Tuesday, June 21, 2016

Stop psychiatric abuse

Peter Breggin has a blog on Mad in America entitled "Forced 'treatment' is torture". His blog follows that by Peter Gøtzsche entitled "Abolishing forced treatment in psychiatry is an ethical imperative". I agree psychiatric abuse must be prevented.

For both Peters, as it did for Thomas Ssasz, psychiatric abuse includes detention in hospital. They want to abolish all forced intervention in psychiatry. Here I do not agree. Society does expect psychiatry to manage madness on its behalf. However much informal and voluntary interventions, including psychotherapy, may have developed since the origins of psychiatry with the asylums in the 19th century, they have not completely replaced the need for compulsory detention. From a position in private practice, Peter Breggin may well have never detained anyone against their will. As he says, "Someone in an out-of-control manic episode or someone threatening to do harm in a psychotic episode presents difficult problems to civil libertarians and to those of us who wish to help people in distress while protecting others from them." However, he can't use these situations to justify mental health legislation, whereas I think I can.

Where I do agree is about the need to improve safeguards for forced medication. In England, apart from the right of appeal to the Mental Health Tribunal and hospital managers, this is primarily about having access to a Second Opinion Approved Doctor (SOAD) but only after 3 months of receiving medication. Patients on a community treatment order (CTO) with the threat of recall to hospital may take medication and be considered to be consenting to medication and therefore not be referred to a SOAD. The Alaska Supreme Court case ruling, referred to by Peter Gøtzsche, needs to be enforced so that someone should not be given medication against their will without "first proving by clear and convincing evidence that it is in their best interests and there is no less intrusive alternative available". We do need to have much more of an open debate about whether there is any justification for the forcible injection of medication, and, therefore, I welcome the two Peters contribution to this debate. Coercion in psychiatry needs to be reduced.

5 comments:

Anonymous said...

You're a human rights abuser and you disgust me to my core. The 'two Peters' are a million times the man you are. May we one day be protected from the thuggery you both practice and are an apologist for. I wish there was a hell for coercive psychiatrists to go to.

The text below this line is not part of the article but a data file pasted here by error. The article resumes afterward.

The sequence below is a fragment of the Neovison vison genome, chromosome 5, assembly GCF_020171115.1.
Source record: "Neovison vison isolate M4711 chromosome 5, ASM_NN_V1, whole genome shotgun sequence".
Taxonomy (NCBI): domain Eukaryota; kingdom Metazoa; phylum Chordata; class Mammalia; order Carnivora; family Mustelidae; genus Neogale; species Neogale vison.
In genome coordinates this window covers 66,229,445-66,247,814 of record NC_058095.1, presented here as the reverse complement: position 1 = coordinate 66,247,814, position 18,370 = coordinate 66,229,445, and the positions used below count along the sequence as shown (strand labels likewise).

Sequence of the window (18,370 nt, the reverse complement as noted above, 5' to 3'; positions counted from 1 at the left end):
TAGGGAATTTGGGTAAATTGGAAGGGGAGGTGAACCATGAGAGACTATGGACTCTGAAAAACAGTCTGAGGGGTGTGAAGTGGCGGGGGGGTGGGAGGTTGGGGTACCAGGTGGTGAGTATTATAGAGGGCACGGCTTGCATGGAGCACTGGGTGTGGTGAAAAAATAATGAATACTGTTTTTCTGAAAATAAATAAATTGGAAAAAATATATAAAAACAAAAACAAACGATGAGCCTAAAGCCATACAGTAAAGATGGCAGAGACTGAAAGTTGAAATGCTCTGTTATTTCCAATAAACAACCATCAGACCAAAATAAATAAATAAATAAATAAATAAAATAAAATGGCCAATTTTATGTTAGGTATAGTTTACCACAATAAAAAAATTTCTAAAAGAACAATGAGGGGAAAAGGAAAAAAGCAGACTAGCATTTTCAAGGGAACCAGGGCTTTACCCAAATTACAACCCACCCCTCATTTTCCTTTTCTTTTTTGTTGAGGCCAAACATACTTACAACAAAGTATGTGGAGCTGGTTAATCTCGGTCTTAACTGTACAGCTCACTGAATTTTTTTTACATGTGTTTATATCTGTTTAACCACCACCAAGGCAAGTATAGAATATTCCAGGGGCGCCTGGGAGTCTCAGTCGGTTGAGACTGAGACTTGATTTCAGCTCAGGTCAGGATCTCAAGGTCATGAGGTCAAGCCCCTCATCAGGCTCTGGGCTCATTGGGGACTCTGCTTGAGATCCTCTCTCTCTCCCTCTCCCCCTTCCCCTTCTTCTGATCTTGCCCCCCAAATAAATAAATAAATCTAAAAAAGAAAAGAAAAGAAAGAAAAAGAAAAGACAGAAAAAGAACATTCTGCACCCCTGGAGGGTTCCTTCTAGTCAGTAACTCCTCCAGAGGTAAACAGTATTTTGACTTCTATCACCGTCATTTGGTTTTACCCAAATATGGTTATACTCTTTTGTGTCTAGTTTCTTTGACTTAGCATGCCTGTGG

Anonymous said...

Unlike Breggin and Gøtzsche, this post doesn't provide any references or substantiation for the opinions provided that would allow for a reasoned response. We have all heard, ad infinitum, the justification for forced intervention on the basis of the fact that a small percentage of people experiencing psychosis become violent. That's not enough to demonstrate that the harm prevented by forced intervention outweighs the harm caused by the systemic failures of the system, which Breggin and Gøtzsche describe in convincing detail.

The author seems to believe his opinion is reason enough. This approach is reminiscent of typical psychiatric arrogance. I am not surprised that this post triggered the emotional diatribe posted by Anonymous.

DBDouble said...

Perhaps a place to start with the literature is the most recent review of the Mental Health Act in England and Wales. The government set up a scoping group that produced a report. This led to a process which eventually led to the reform of the Act in 2007. The Critical Psychiatry Network was formed in this context and commented on the documents produced at each stage (see documents page). The Scottish executive also produced a review of the literature. for the reform of the Scottish Act.

There is no randomised control comparing detention with non-detention and probably never will be for practical and ethical reasons. In fact, trials comparing inpatient with home treatment excluded people requiring detention.

I do have some problems with some of the references in the two Peters' posts but we'll leave that debate for another time.

Chrys Muirhead said...

Well done on posting Anonymous abusive comments Dr Double. I reject the negative and abusive comments which come to my blog, also the comments advertising products, which are many.

Peter Jones said...

@ Dr Double. the zepharia post above is spam and click collecting scam. please remove it.

I learned something here many years ago: right is ceiling or floor? If they detain you they do not have time then to revise. power of open ended detention exists, specially, in CTO. that is easy to be abused. That scares people to seek help. Some who are scared might become dangerous then, later. If they do something harmful, then in retrospect, in aftermath of the event, the authority gets the idea that they should be more restrict, they should do more screening. And the vicious circle goes on and on.

If human understands that he cannot solve some problems then he might be able to be helpful in certain limited cases.